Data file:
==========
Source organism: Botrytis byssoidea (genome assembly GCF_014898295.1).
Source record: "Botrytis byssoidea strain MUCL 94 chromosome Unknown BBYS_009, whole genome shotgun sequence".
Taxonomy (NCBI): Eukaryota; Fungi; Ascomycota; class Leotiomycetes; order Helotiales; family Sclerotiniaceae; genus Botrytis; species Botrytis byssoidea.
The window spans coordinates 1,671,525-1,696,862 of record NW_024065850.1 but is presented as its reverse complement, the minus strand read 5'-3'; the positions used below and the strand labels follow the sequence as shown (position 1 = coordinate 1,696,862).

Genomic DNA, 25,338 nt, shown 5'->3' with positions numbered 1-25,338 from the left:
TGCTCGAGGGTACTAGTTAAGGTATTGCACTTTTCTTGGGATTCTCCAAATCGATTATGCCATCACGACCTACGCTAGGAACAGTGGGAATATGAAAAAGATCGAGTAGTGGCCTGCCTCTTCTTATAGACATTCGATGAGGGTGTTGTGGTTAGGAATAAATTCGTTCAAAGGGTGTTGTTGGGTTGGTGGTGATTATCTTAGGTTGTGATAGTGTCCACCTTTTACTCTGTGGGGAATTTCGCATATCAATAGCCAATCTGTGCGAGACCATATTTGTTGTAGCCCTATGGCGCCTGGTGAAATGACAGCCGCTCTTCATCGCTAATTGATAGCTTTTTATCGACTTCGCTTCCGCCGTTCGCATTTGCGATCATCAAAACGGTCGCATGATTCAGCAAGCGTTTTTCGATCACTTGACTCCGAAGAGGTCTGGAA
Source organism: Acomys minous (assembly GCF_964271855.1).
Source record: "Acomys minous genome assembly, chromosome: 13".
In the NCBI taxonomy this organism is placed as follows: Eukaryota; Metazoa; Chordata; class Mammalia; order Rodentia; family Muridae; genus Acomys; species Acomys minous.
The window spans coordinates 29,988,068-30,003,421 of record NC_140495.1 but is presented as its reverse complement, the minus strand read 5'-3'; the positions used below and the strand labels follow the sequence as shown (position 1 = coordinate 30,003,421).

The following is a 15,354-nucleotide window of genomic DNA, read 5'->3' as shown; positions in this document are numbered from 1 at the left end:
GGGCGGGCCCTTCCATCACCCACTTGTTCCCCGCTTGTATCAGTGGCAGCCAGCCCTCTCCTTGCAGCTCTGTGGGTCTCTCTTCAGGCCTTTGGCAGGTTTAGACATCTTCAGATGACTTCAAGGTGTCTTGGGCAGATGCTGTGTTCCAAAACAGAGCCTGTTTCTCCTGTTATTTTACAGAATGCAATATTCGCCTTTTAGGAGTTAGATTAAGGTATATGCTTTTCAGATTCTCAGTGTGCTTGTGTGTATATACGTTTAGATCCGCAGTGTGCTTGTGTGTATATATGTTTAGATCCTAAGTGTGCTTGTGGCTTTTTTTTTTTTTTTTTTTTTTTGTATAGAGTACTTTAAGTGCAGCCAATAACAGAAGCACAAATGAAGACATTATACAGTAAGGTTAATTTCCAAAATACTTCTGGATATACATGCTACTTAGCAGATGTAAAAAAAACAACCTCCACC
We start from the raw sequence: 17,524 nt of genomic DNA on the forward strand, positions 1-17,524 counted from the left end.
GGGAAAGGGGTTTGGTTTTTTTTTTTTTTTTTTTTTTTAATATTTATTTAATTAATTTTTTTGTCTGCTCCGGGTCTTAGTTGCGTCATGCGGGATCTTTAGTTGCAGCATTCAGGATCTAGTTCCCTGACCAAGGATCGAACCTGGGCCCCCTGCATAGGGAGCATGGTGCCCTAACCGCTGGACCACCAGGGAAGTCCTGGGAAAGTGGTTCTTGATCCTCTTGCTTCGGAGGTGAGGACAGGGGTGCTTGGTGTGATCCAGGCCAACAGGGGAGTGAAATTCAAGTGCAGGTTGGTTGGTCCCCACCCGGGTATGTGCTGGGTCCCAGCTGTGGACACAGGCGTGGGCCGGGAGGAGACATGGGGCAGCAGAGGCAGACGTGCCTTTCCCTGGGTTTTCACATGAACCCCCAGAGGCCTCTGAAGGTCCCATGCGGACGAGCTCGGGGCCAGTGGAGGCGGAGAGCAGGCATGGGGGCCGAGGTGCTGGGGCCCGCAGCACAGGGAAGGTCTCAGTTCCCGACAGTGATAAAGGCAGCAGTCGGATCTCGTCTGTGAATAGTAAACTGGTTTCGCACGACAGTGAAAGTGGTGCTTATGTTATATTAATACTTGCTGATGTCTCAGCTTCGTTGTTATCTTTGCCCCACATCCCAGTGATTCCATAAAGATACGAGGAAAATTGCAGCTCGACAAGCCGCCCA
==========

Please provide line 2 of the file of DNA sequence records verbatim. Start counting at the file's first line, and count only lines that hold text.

Source record: "Botrytis byssoidea strain MUCL 94 chromosome Unknown BBYS_009, whole genome shotgun sequence".